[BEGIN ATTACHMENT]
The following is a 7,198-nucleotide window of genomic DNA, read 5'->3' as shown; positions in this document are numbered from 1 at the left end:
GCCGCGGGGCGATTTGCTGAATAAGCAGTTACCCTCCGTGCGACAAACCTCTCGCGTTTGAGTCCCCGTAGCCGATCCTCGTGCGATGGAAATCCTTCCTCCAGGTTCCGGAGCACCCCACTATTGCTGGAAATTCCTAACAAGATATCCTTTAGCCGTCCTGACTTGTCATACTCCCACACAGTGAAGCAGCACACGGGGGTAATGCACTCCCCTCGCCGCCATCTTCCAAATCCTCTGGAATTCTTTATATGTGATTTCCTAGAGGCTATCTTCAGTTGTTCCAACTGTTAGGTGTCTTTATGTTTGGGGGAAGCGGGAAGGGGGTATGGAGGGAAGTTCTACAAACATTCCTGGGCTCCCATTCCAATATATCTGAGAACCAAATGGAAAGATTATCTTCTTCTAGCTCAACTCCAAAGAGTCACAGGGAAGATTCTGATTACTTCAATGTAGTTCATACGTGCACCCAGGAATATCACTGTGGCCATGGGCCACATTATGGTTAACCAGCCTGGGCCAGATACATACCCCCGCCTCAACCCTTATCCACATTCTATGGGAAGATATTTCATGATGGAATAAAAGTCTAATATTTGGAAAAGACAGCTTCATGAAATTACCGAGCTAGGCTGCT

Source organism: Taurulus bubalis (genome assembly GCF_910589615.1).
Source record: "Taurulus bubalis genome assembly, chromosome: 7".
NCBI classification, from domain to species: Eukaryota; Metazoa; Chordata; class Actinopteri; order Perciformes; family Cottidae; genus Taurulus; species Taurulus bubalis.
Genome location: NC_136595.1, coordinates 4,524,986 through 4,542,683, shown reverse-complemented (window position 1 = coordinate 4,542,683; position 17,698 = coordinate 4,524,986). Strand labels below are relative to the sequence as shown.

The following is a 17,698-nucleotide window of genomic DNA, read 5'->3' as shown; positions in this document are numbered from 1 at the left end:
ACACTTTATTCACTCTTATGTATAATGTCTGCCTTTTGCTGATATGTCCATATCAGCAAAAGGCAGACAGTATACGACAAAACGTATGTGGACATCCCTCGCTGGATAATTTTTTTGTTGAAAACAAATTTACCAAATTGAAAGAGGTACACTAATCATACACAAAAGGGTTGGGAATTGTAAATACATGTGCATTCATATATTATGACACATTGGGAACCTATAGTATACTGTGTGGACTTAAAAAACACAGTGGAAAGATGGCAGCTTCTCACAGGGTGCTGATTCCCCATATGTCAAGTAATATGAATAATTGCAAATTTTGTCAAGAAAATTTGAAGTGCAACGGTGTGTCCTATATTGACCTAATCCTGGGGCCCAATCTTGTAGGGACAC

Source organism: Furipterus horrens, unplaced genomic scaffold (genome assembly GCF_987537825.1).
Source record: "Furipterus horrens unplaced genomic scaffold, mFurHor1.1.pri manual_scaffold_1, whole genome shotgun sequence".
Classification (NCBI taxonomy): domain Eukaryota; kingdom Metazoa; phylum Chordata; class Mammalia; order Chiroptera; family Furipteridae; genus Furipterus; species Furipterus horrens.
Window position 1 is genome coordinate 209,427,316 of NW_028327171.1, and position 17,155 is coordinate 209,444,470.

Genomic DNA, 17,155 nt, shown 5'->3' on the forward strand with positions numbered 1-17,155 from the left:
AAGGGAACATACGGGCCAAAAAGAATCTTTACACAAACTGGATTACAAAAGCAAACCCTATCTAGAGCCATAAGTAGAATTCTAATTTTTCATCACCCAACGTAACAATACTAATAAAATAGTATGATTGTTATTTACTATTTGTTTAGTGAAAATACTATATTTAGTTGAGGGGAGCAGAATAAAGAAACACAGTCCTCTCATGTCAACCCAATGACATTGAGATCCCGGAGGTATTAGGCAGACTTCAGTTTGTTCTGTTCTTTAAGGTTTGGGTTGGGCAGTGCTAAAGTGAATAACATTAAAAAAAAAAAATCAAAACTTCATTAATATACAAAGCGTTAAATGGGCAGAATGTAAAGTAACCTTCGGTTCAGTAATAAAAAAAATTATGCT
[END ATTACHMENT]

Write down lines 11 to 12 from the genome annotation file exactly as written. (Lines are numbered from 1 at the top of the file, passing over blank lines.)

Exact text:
Classification (NCBI taxonomy): domain Eukaryota; kingdom Metazoa; phylum Chordata; class Mammalia; order Chiroptera; family Furipteridae; genus Furipterus; species Furipterus horrens.
Window position 1 is genome coordinate 209,427,316 of NW_028327171.1, and position 17,155 is coordinate 209,444,470.